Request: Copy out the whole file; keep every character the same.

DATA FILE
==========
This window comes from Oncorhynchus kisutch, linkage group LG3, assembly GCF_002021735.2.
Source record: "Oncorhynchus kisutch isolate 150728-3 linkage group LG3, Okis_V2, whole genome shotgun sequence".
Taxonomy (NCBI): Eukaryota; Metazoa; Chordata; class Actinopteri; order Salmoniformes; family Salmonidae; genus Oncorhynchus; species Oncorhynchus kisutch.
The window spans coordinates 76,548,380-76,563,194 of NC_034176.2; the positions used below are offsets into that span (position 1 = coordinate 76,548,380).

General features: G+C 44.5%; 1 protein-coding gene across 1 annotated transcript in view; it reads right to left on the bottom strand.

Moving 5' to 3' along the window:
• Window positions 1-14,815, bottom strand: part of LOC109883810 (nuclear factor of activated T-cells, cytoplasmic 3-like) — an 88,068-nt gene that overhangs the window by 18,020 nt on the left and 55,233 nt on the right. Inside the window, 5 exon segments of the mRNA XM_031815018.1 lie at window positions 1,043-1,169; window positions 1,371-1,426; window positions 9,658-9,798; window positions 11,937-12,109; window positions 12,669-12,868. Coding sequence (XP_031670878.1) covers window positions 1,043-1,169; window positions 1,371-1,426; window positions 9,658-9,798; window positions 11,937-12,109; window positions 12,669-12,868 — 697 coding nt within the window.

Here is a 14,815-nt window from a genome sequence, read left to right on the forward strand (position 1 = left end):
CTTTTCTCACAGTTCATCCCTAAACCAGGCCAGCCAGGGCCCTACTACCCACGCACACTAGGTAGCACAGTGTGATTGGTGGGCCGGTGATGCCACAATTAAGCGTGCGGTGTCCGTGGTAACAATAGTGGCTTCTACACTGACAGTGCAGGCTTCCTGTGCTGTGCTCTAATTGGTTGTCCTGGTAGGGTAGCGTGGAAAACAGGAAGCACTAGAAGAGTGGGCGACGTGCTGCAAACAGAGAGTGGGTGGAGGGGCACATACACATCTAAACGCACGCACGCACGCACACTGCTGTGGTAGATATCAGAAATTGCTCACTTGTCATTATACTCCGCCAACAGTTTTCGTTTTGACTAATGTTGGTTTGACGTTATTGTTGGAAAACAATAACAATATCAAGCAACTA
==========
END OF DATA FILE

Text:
This window comes from Oncorhynchus kisutch, linkage group LG3, assembly GCF_002021735.2.
Source record: "Oncorhynchus kisutch isolate 150728-3 linkage group LG3, Okis_V2, whole genome shotgun sequence".
Taxonomy (NCBI): Eukaryota; Metazoa; Chordata; class Actinopteri; order Salmoniformes; family Salmonidae; genus Oncorhynchus; species Oncorhynchus kisutch.
The window spans coordinates 76,548,380-76,563,194 of NC_034176.2; the positions used below are offsets into that span (position 1 = coordinate 76,548,380).

General features: G+C 44.5%; 1 protein-coding gene across 1 annotated transcript in view; it reads right to left on the bottom strand.

Moving 5' to 3' along the window:
• Window positions 1-14,815, bottom strand: part of LOC109883810 (nuclear factor of activated T-cells, cytoplasmic 3-like) — an 88,068-nt gene that overhangs the window by 18,020 nt on the left and 55,233 nt on the right. Inside the window, 5 exon segments of the mRNA XM_031815018.1 lie at window positions 1,043-1,169; window positions 1,371-1,426; window positions 9,658-9,798; window positions 11,937-12,109; window positions 12,669-12,868. Coding sequence (XP_031670878.1) covers window positions 1,043-1,169; window positions 1,371-1,426; window positions 9,658-9,798; window positions 11,937-12,109; window positions 12,669-12,868 — 697 coding nt within the window.

Here is a 14,815-nt window from a genome sequence, read left to right on the forward strand (position 1 = left end):
CTTTTCTCACAGTTCATCCCTAAACCAGGCCAGCCAGGGCCCTACTACCCACGCACACTAGGTAGCACAGTGTGATTGGTGGGCCGGTGATGCCACAATTAAGCGTGCGGTGTCCGTGGTAACAATAGTGGCTTCTACACTGACAGTGCAGGCTTCCTGTGCTGTGCTCTAATTGGTTGTCCTGGTAGGGTAGCGTGGAAAACAGGAAGCACTAGAAGAGTGGGCGACGTGCTGCAAACAGAGAGTGGGTGGAGGGGCACATACACATCTAAACGCACGCACGCACGCACACTGCTGTGGTAGATATCAGAAATTGCTCACTTGTCATTATACTCCGCCAACAGTTTTCGTTTTGACTAATGTTGGTTTGACGTTATTGTTGGAAAACAATAACAATATCAAGCAACTA